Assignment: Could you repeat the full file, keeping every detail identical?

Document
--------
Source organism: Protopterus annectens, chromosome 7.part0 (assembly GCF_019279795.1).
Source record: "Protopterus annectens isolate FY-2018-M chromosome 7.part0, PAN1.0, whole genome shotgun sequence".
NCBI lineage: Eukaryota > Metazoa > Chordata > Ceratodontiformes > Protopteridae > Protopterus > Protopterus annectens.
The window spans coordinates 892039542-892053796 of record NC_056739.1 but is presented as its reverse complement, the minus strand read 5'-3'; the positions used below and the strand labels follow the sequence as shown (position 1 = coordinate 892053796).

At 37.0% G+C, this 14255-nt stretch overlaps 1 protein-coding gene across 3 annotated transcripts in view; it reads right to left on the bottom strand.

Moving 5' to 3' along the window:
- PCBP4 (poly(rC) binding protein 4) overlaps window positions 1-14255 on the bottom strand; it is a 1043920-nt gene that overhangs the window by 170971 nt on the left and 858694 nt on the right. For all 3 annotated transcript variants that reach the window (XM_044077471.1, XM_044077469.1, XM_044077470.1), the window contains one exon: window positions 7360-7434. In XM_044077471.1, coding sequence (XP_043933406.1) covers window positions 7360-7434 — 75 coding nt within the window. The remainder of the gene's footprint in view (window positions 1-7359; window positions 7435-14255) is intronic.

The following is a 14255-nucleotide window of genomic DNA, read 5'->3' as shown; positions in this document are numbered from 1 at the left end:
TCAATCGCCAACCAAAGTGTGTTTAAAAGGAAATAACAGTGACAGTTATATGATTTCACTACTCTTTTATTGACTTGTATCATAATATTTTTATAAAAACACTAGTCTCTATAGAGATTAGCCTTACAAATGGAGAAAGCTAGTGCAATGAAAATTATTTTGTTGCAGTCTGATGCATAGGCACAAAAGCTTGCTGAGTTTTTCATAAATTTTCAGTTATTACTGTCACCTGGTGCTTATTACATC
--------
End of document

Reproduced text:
Source organism: Protopterus annectens, chromosome 7.part0 (assembly GCF_019279795.1).
Source record: "Protopterus annectens isolate FY-2018-M chromosome 7.part0, PAN1.0, whole genome shotgun sequence".
NCBI lineage: Eukaryota > Metazoa > Chordata > Ceratodontiformes > Protopteridae > Protopterus > Protopterus annectens.
The window spans coordinates 892039542-892053796 of record NC_056739.1 but is presented as its reverse complement, the minus strand read 5'-3'; the positions used below and the strand labels follow the sequence as shown (position 1 = coordinate 892053796).

At 37.0% G+C, this 14255-nt stretch overlaps 1 protein-coding gene across 3 annotated transcripts in view; it reads right to left on the bottom strand.

Moving 5' to 3' along the window:
- PCBP4 (poly(rC) binding protein 4) overlaps window positions 1-14255 on the bottom strand; it is a 1043920-nt gene that overhangs the window by 170971 nt on the left and 858694 nt on the right. For all 3 annotated transcript variants that reach the window (XM_044077471.1, XM_044077469.1, XM_044077470.1), the window contains one exon: window positions 7360-7434. In XM_044077471.1, coding sequence (XP_043933406.1) covers window positions 7360-7434 — 75 coding nt within the window. The remainder of the gene's footprint in view (window positions 1-7359; window positions 7435-14255) is intronic.

The following is a 14255-nucleotide window of genomic DNA, read 5'->3' as shown; positions in this document are numbered from 1 at the left end:
TCAATCGCCAACCAAAGTGTGTTTAAAAGGAAATAACAGTGACAGTTATATGATTTCACTACTCTTTTATTGACTTGTATCATAATATTTTTATAAAAACACTAGTCTCTATAGAGATTAGCCTTACAAATGGAGAAAGCTAGTGCAATGAAAATTATTTTGTTGCAGTCTGATGCATAGGCACAAAAGCTTGCTGAGTTTTTCATAAATTTTCAGTTATTACTGTCACCTGGTGCTTATTACATC